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Analysis: To Pay or Not to Pay — Russia’s Next Step Away from the European Convention

Tatiana Khramova

By Dr Tatiana Khramova, Senior Associate, Institute of Law and Public Policy (Moscow, Russia)

The Russian Constitutional Court (‘RCC’) has delivered a second judgment denying enforcement of ECtHR decisions. Shortly after its judgment of 19 April 2016 (the Anchugov case) on the impossibility of lifting a blanket constitutional ban on prisoners voting, the Court adopted yet another decision claiming that Russia would not enforce the decision of the ECtHR, this time with respect to the case of OAO Neftyanaya Kompaniya Yukos v Russia. The Yukos judgment of 19 January 2017 shattered the illusion created by Anchugov that cases challenging the enforceability of ECtHR decisions would be exceptional and limited to occasions of evident contradiction between the Convention and the text of the Russian Constitution (‘CRF’). This blogpost uncovers the differences between the RCC reasoning in Anchugov and Yukos to prove the hypothesis that the newfound powers of the Russian Court are meant to shield the government from fulfilling unwanted international obligations.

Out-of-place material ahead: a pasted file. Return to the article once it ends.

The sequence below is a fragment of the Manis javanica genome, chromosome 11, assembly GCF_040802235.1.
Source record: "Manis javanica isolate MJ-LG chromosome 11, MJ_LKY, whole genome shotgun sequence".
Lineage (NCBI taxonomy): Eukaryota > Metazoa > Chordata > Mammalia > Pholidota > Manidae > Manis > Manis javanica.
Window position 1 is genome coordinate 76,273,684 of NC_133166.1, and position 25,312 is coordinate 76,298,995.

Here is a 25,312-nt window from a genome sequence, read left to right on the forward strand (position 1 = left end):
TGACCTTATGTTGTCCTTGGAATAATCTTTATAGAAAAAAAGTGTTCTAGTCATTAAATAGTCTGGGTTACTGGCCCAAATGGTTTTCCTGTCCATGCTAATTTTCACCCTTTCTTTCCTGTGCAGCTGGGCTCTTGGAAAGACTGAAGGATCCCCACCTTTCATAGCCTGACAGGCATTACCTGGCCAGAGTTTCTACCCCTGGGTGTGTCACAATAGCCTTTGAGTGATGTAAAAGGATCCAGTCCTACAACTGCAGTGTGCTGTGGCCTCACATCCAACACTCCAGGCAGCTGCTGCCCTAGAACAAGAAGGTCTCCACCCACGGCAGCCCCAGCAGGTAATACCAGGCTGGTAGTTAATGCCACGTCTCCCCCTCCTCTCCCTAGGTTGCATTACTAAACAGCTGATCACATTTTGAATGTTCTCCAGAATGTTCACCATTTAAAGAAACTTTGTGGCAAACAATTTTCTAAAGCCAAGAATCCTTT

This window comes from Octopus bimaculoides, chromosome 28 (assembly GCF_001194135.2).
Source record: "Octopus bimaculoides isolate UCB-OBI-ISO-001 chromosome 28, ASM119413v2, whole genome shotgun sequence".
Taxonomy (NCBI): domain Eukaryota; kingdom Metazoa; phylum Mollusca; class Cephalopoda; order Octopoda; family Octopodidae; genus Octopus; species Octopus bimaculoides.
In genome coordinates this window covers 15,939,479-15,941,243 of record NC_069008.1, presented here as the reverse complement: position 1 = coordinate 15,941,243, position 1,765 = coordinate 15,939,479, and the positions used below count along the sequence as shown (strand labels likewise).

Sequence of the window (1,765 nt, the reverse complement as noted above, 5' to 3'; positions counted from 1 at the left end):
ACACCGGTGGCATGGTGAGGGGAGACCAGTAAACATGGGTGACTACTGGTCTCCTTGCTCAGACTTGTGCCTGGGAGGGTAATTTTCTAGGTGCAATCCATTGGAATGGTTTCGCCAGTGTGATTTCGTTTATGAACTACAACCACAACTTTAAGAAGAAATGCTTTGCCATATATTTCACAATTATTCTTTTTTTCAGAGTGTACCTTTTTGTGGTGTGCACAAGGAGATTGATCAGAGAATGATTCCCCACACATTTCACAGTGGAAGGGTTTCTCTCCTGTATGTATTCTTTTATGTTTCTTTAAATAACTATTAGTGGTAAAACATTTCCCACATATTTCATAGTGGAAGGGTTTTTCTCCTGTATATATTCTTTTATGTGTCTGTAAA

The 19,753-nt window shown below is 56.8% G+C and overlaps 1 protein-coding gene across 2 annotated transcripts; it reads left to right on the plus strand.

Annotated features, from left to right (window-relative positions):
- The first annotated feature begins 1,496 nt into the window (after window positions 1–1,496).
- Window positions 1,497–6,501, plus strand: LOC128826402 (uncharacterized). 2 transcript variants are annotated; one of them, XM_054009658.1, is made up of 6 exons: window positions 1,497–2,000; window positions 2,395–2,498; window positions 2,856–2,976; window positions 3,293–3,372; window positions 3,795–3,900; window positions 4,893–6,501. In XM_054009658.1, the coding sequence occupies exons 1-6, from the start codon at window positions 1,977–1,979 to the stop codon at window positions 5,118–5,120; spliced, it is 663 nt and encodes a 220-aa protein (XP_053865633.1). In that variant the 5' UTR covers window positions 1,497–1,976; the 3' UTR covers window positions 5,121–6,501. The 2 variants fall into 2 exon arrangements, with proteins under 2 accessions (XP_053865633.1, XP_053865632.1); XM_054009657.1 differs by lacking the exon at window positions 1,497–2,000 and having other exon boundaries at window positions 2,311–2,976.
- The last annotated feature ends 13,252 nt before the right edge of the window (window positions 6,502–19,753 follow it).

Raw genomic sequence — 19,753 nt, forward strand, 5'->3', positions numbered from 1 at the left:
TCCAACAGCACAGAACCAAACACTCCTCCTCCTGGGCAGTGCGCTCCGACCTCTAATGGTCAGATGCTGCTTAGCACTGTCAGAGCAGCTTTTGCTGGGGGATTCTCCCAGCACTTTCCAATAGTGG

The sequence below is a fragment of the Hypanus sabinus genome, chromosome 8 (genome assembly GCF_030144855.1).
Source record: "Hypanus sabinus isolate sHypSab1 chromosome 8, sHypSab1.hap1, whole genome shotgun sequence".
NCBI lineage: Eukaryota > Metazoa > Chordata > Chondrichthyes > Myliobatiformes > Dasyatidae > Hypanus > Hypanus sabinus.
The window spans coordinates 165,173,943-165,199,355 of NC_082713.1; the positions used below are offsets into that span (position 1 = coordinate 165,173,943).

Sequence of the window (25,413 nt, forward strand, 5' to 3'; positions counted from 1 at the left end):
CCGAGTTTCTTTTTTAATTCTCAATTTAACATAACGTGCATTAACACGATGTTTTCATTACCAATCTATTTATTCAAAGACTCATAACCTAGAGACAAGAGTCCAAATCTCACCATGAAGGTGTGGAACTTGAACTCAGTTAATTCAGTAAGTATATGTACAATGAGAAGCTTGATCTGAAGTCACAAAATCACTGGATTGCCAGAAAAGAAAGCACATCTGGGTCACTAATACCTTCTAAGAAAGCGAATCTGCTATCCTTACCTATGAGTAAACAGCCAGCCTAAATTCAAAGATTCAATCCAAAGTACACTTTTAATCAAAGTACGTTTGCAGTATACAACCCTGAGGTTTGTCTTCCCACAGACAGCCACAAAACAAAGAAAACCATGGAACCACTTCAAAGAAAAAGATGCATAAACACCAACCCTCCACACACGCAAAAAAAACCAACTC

What is peculiar about the Yukos case?

The Yukos Judgment is grounded in the December 2015 amendments to the Federal Constitutional Law on the RCC which empowered the Court to rule on the possibility of implementing decisions of international human rights bodies. According to Article 104.3 of the amended Law, judgments of international bodies which call for Russia’s deviation from its fundamental constitutional provisions establishing constitutional order and the system of rights protection can be declared impossible to implement. In the year following the adoption of these changes, the right to challenge the enforceability of the ECtHR judgments entrusted in the Ministry of Justice was successfully utilised twice and, in the case of Yukos, saved the budget EUR 1.9 billion. In both – Anchugov and Yukos – cases the RCC agreed with the government and stressed the superiority of the CRF over the Convention within the Russian legal system.